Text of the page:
Dec 27, 2005
Dogs convinced me of need for judicial reform
Politics, adversarial system make justice difficult to achieve
ANNETTE DUNLAP
Special to the Observer

My civic innocence ended at 12:15 a.m. on June 9, 2005. That is when two sheriff's deputies came to the door to arrest my husband for killing two dogs that had killed seven of our nine hens. We did not see the dogs attack our chickens, because we had been at the hospital since early morning, June 8, with our son, who was having surgery. But we know the dogs had been on our property, because they emerged from the trees at our property line as we drove back from the hospital that afternoon.

My husband found the dead hens when he stepped outside to feed them and our other animals. The scene was sickening. The pen's protective wire was pulled apart.

The dead hens were bloodied, mangled and scattered in and around what had once been their shelter. Just the day before, I had watched them with pleasure as I fed them. They were colorful and full-feathered, and laying well. We had more than enough eggs for our family's needs, and we had started providing fresh eggs to friends.

My husband asked our neighbor across the street, who usually spends the day outside, if he had heard anything. "Oh, yes," the neighbor told him. "Those two dogs that are hanging around here were in your yard around lunchtime, and I heard the worst noise when they were going after your chickens. But I didn't go over there myself, because I was afraid the dogs would attack me." My husband was raised on a farm, where he learned that protecting one's livestock and property was given precedence over stray dogs. When he could not locate the dogs' owners, he did what farmers do.

Court of public opinion

The dogs' owners came through the neighborhood looking for their dogs around 6 p.m., on June 8. They called the sheriff's department when they learned what had happened. The deputy who responded to the call told my husband she was "investigating a rumor about two dogs being killed." My husband felt he had nothing to hide. Three hours later, he was arrested and charged with two felonies: grand larceny for the theft of the animals and cruelty to animals.North Carolina law gives permission to a livestock owner to kill predators who threaten, or have killed, their livestock. The law says the owner must see the animal in the act. In most cases in the state where the owner did not actually see the predator attack, but could reasonably demonstrate that the animal had destroyed the livestock, the person is not prosecuted.

But we did not reckon on the court of public opinion.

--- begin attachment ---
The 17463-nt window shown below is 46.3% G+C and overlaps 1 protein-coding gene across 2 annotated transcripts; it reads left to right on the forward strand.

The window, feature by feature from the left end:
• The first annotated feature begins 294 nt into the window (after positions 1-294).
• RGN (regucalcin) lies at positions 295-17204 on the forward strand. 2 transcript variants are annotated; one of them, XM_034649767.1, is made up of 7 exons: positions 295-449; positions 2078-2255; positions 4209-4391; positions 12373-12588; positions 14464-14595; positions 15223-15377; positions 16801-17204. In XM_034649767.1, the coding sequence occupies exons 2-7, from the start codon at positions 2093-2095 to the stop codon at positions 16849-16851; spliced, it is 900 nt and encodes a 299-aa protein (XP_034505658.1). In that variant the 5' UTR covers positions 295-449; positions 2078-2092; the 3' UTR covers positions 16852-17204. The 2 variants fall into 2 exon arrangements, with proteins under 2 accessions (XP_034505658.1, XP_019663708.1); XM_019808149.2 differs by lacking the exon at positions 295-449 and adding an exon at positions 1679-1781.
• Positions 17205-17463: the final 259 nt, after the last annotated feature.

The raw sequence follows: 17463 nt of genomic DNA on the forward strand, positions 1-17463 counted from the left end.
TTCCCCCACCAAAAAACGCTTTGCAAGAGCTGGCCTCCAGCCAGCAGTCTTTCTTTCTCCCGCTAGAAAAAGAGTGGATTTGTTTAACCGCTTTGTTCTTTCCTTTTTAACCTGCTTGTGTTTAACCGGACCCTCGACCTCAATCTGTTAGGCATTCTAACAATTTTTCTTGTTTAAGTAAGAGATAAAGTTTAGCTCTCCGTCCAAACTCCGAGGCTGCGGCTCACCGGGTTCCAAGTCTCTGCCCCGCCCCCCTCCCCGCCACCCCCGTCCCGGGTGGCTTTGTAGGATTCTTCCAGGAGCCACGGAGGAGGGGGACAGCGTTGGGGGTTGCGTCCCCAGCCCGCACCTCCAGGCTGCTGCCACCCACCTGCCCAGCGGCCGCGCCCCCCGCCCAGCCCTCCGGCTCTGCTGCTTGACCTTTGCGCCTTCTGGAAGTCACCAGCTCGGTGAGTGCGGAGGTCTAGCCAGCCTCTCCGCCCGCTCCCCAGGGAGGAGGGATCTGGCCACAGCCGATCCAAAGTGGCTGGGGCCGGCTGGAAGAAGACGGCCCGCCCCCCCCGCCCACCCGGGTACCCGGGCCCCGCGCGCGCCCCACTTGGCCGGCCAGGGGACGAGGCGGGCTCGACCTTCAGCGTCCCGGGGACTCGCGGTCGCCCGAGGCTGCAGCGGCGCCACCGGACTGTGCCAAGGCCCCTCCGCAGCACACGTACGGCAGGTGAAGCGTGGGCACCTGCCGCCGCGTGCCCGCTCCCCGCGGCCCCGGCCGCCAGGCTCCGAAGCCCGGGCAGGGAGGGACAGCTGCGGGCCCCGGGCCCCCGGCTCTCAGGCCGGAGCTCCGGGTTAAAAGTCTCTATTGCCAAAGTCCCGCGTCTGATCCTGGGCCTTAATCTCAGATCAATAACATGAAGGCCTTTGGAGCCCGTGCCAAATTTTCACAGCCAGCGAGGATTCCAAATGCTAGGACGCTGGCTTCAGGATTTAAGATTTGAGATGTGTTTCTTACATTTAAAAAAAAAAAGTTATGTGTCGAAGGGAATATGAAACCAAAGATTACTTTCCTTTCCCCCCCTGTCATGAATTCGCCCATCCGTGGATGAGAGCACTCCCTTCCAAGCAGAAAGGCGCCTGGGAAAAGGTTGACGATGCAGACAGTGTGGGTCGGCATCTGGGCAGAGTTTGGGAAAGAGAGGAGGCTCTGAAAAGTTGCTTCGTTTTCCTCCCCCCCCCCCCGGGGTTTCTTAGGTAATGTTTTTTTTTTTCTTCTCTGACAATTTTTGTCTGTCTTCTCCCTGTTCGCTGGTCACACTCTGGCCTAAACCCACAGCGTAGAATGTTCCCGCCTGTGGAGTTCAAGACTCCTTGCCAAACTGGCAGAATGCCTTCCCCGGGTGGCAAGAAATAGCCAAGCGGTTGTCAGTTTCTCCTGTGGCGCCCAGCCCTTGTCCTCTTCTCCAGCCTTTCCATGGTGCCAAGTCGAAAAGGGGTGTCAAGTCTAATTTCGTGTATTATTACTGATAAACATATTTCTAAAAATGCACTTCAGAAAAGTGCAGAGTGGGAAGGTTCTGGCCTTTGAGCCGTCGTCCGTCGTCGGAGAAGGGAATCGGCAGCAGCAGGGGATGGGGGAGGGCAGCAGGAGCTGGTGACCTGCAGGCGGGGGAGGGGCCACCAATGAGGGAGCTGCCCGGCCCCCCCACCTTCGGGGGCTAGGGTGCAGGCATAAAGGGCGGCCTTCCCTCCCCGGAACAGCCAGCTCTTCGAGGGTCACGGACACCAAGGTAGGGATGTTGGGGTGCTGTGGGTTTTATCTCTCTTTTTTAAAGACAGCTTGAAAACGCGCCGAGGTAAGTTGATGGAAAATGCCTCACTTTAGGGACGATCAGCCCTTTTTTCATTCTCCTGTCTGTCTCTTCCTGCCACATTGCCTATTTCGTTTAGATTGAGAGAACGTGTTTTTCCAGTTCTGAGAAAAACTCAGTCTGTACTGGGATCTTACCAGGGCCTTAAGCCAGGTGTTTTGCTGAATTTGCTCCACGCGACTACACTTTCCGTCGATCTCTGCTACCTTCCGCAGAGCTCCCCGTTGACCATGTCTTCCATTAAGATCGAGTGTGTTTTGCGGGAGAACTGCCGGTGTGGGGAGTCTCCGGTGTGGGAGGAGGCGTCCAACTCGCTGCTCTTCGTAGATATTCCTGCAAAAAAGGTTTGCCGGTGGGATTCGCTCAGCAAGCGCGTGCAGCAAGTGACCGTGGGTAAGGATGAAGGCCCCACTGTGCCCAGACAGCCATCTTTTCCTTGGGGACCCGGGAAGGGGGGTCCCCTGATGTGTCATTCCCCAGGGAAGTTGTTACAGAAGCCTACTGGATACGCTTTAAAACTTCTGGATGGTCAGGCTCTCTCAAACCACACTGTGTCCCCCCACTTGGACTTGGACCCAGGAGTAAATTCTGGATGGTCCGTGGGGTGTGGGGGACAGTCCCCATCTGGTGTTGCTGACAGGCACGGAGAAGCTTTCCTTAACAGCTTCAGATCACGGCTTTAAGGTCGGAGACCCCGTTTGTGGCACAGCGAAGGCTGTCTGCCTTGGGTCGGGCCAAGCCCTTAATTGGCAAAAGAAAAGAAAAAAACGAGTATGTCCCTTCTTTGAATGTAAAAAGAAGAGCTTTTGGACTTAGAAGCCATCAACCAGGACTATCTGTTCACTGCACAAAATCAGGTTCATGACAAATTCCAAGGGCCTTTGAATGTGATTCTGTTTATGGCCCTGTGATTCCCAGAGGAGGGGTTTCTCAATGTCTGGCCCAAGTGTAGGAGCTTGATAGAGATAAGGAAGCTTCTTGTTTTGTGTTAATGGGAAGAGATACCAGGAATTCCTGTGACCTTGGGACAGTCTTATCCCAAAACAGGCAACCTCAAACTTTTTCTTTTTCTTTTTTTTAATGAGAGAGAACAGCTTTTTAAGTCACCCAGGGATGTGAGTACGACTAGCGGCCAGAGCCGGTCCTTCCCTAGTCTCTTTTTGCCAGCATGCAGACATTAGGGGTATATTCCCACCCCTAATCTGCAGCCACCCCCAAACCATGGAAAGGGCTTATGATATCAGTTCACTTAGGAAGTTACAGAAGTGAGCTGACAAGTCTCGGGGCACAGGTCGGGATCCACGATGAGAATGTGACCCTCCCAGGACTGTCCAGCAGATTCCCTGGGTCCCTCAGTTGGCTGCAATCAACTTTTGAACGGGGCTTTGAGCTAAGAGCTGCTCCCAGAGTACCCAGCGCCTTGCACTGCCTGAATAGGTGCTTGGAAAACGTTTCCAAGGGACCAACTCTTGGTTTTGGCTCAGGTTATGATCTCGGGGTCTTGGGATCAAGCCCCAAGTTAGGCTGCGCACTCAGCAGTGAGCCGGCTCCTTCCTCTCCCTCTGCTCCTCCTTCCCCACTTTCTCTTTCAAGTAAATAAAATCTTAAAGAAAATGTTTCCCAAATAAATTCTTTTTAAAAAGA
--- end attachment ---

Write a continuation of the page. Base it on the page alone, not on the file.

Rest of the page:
The complainants called a television station that broadcast the story in every one of its newscasts over a 24-hour cycle. A local newspaper printed information from the police report and from the dogs' owners. The reporter never contacted us. Animal rights' advocates pressured the assistant DA handling the case for a conviction.

Through this experience, I learned firsthand what my lower-income, high school Civics class students tried to tell me when we got to the section in the course about the judicial system: The real world is vastly different from the textbook version.

It's not `Law and Order'

I have an undergraduate degree in government. I have run for public office, and I have worked for various political candidates since the age of 13. In my constitutional law course, we studied the case of Miranda v. Arizona, but my husband was never read his rights. When he pointed this out, he was told, "This is not `Law and Order.' " I asked the arresting officer if he had interviewed our neighbor across the street. "We don't have to do that," the deputy informed me. "That can come out in your husband's trial."

But there never was a trial. In the prevailing environment, where "animals (dogs, not chickens) are people, too," my husband's only viable option was to agree to plead guilty to a misdemeanor.

The emotional issues aside, the more troubling aspect of my husband's case is that it is not a fluke. The theory behind our adversarial judicial system is that the truth will emerge from an airing of both sides' evidence in a court of law. That ideal does not take into account political pressure and cultural legal practices. As a result, people are put to death for crimes they did not commit, and others have criminal records when they did nothing wrong. Advocates for reform are becoming increasingly vocal in their call for a review of our judicial practices.

We need to heed them. Nothing less than people's lives, and livelihoods, are at stake.